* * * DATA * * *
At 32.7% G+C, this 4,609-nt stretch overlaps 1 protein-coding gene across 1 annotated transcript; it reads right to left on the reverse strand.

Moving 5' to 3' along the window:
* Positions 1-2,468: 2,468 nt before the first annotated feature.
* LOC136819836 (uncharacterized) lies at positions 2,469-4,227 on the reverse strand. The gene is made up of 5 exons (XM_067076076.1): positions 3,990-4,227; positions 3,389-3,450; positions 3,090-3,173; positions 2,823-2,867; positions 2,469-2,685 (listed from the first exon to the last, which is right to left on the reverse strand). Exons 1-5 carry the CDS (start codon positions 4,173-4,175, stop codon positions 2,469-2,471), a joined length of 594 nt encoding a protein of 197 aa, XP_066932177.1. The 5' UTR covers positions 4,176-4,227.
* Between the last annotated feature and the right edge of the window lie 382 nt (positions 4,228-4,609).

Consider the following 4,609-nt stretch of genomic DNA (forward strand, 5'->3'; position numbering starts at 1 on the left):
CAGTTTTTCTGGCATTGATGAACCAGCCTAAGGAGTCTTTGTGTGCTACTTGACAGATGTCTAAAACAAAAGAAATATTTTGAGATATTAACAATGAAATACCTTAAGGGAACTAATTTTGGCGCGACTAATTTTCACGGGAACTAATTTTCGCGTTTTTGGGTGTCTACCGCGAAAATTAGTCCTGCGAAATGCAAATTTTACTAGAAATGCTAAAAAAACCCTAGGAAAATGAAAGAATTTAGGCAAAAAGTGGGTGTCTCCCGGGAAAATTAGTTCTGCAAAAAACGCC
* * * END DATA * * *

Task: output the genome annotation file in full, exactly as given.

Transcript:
At 32.7% G+C, this 4,609-nt stretch overlaps 1 protein-coding gene across 1 annotated transcript; it reads right to left on the reverse strand.

Moving 5' to 3' along the window:
* Positions 1-2,468: 2,468 nt before the first annotated feature.
* LOC136819836 (uncharacterized) lies at positions 2,469-4,227 on the reverse strand. The gene is made up of 5 exons (XM_067076076.1): positions 3,990-4,227; positions 3,389-3,450; positions 3,090-3,173; positions 2,823-2,867; positions 2,469-2,685 (listed from the first exon to the last, which is right to left on the reverse strand). Exons 1-5 carry the CDS (start codon positions 4,173-4,175, stop codon positions 2,469-2,471), a joined length of 594 nt encoding a protein of 197 aa, XP_066932177.1. The 5' UTR covers positions 4,176-4,227.
* Between the last annotated feature and the right edge of the window lie 382 nt (positions 4,228-4,609).

Consider the following 4,609-nt stretch of genomic DNA (forward strand, 5'->3'; position numbering starts at 1 on the left):
CAGTTTTTCTGGCATTGATGAACCAGCCTAAGGAGTCTTTGTGTGCTACTTGACAGATGTCTAAAACAAAAGAAATATTTTGAGATATTAACAATGAAATACCTTAAGGGAACTAATTTTGGCGCGACTAATTTTCACGGGAACTAATTTTCGCGTTTTTGGGTGTCTACCGCGAAAATTAGTCCTGCGAAATGCAAATTTTACTAGAAATGCTAAAAAAACCCTAGGAAAATGAAAGAATTTAGGCAAAAAGTGGGTGTCTCCCGGGAAAATTAGTTCTGCAAAAAACGCC